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Spaghetti four ways to stretch your food budget during the coronavirus crisis

Spaghetti four ways to stretch your food budget during the coronavirus crisis


The last few weeks have been, well, different.

We’re all feeling it, maybe not in the same ways, but the COVID-19 pandemic is leaving its mark on all of us. Small as it may seem, the simple act of cooking and eating can do wonders to nourish body and soul in the midst of crisis. With many households struggling financially right now, though, affordable food and budget-friendly meals are more important than ever.

With that in mind, over the next few weeks, I’ll offer recipes that stretch your food dollars without sacrificing taste. I’ll include a rough estimate for the total cost of each dish, though the cost won’t include staples that many of us already have, such as oils or butter, dried herbs, salt and pepper, and vinegar.

I’m also asking you, the readers, to share your favorite recipes and tips for inexpensive meals and budget shopping.

I’m starting with a favorite: spaghetti. Dried pasta is cheap, usually $1 or less for about a pound of generic and even sometimes name brands when they’re on sale. It can feed a lot of people, not to mention it has a shelf life of at least a year. Spaghetti’s greatest asset is its versatility — it’s a blank slate for just about any flavor profile and works both as the main element or as a tasty side dish.

I’m preaching to the choir, I know. I see the pasta aisles at just about every grocery store these days — those shelves are bare. So if you’re looking for new ways to use up all those starchy strands you bought in bulk, here are four relatively inexpensive ways to elevate pasta night. To save money, these do not include meat — and really, they’re good without it — though you can certainly add your favorite meatballs, ground beef, sausage or chicken if you like.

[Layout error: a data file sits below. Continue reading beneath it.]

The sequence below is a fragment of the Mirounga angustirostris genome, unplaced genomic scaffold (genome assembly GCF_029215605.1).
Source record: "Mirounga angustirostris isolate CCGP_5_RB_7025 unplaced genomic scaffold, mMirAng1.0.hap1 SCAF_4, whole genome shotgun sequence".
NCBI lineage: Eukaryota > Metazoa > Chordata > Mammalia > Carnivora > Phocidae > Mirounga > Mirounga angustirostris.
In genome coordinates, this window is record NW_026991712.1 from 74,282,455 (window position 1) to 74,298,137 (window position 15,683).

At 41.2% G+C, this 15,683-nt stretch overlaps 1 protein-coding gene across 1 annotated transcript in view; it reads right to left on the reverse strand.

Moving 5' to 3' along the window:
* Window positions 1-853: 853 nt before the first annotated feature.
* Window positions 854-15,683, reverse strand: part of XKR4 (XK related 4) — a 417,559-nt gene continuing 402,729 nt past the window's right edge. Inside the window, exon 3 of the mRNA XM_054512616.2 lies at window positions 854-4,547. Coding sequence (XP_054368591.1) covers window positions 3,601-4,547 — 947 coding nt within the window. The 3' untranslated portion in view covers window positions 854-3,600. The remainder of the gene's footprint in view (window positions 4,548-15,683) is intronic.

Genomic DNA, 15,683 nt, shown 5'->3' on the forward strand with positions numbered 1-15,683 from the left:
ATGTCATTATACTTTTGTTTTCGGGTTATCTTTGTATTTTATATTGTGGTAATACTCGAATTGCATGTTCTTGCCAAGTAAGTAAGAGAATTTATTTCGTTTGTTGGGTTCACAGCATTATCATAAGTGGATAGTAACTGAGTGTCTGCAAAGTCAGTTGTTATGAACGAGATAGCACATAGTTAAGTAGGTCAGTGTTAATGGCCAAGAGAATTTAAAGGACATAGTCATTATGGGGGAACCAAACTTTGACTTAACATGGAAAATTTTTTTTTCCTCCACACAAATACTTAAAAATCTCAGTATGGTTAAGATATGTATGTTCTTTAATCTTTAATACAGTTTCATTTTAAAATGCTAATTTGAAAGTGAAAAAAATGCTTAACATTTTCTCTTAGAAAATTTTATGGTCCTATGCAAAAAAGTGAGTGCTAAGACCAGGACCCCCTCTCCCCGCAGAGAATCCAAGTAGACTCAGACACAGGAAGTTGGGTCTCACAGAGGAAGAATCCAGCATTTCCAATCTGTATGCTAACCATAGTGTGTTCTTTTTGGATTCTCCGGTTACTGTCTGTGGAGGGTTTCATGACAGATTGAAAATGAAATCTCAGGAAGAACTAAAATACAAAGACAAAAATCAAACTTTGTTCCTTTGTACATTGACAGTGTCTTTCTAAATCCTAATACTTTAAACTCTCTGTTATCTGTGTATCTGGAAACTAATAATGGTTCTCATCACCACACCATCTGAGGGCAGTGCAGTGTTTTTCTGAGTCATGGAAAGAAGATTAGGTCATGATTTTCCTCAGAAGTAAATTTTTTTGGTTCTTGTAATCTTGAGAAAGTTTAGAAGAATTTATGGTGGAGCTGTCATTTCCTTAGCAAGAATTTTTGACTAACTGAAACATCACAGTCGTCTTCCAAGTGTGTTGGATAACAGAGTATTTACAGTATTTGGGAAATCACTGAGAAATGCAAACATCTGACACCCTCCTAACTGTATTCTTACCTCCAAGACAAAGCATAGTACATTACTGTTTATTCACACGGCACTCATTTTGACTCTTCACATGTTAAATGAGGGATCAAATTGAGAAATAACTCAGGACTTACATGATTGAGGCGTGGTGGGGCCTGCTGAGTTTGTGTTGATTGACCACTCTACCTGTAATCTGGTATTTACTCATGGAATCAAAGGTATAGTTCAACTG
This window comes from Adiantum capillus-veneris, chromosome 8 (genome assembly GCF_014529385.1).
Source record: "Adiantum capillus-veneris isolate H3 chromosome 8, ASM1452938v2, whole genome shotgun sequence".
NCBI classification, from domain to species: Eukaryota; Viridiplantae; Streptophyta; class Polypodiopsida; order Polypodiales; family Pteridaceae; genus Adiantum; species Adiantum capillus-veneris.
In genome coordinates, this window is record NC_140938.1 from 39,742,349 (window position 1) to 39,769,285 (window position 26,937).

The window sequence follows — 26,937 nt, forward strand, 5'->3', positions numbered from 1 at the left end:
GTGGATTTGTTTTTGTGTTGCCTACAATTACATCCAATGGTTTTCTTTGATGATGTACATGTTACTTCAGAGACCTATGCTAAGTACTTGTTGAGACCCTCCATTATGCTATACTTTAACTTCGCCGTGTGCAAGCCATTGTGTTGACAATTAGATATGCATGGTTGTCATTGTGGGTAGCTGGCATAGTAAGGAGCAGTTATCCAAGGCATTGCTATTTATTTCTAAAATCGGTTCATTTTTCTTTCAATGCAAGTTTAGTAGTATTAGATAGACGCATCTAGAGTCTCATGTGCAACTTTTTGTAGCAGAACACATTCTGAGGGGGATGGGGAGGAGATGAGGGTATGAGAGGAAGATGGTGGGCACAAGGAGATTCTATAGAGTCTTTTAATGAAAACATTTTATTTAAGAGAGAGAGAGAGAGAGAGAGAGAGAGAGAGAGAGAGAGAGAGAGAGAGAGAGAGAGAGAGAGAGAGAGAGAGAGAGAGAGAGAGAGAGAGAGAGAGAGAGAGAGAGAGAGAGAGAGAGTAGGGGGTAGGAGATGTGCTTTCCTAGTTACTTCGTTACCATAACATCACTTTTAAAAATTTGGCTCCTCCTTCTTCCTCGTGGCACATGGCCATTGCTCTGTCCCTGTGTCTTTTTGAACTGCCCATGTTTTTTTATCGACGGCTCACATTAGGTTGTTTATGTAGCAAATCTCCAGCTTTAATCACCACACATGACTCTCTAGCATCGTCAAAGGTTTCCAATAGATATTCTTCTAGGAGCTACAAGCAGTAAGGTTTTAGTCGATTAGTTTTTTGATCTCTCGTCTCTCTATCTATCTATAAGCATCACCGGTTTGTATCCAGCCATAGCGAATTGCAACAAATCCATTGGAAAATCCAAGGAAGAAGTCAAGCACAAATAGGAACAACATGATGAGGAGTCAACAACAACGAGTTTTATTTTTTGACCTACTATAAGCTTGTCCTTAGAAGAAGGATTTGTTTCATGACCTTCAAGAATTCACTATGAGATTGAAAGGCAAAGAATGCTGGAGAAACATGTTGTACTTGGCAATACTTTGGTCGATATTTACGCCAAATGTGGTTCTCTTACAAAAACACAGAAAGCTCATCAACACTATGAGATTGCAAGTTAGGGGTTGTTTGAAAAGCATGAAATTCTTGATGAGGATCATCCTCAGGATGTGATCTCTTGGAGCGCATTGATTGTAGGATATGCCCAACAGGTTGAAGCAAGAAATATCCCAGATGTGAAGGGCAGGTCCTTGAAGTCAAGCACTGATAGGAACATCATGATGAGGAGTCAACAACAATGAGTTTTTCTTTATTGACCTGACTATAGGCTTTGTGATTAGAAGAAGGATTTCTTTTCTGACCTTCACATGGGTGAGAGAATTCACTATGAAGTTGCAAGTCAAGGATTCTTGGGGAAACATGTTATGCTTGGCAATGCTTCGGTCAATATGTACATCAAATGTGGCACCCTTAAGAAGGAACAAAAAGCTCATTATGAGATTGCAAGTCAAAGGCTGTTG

With tomato sauce

First up, the classic: spaghetti with my homemade tomato sauce. Commercial spaghetti sauces are generally inexpensive, but if you want to go a bit cheaper, and regulate the salt and leave out the sugar by making it yourself, you’ll only need tomato sauce, butter, garlic and some spices.

I learned long ago that the best spaghetti sauces were nothing more than fresh tomatoes left to simmer for a long time. That robust tomato flavor is second to none, lifted only by a little butter for richness, some salt and garlic, and fresh herbs. When I don’t have time to make sauce this way, I employ a quick shortcut using plain tomatoes in a can, labeled “tomato sauce.”

Simply melt unsalted butter, and when it’s completely melted and foamy, add the tomato sauce and then whatever dried or fresh spices you have around. I add lots of garlic, either minced or garlic powder — we’re safe from vampires, believe me — plus Italian seasoning (or any combo of dried parsley, oregano and basil). If you’re feeling spicy, add red pepper flakes to the melted butter so they have a chance to bloom before the tomato sauce is added.

Simple, yes, but flavorful and better for you than the stuff in the jar. You never know, your family members might just decide that this is their new favorite.

Cost: Roughly $2. The pasta was $1 and my 29-ounce can of tomato sauce was 94 cents, though you might be able to find it even cheaper than that. I already had the butter, garlic and dried herbs.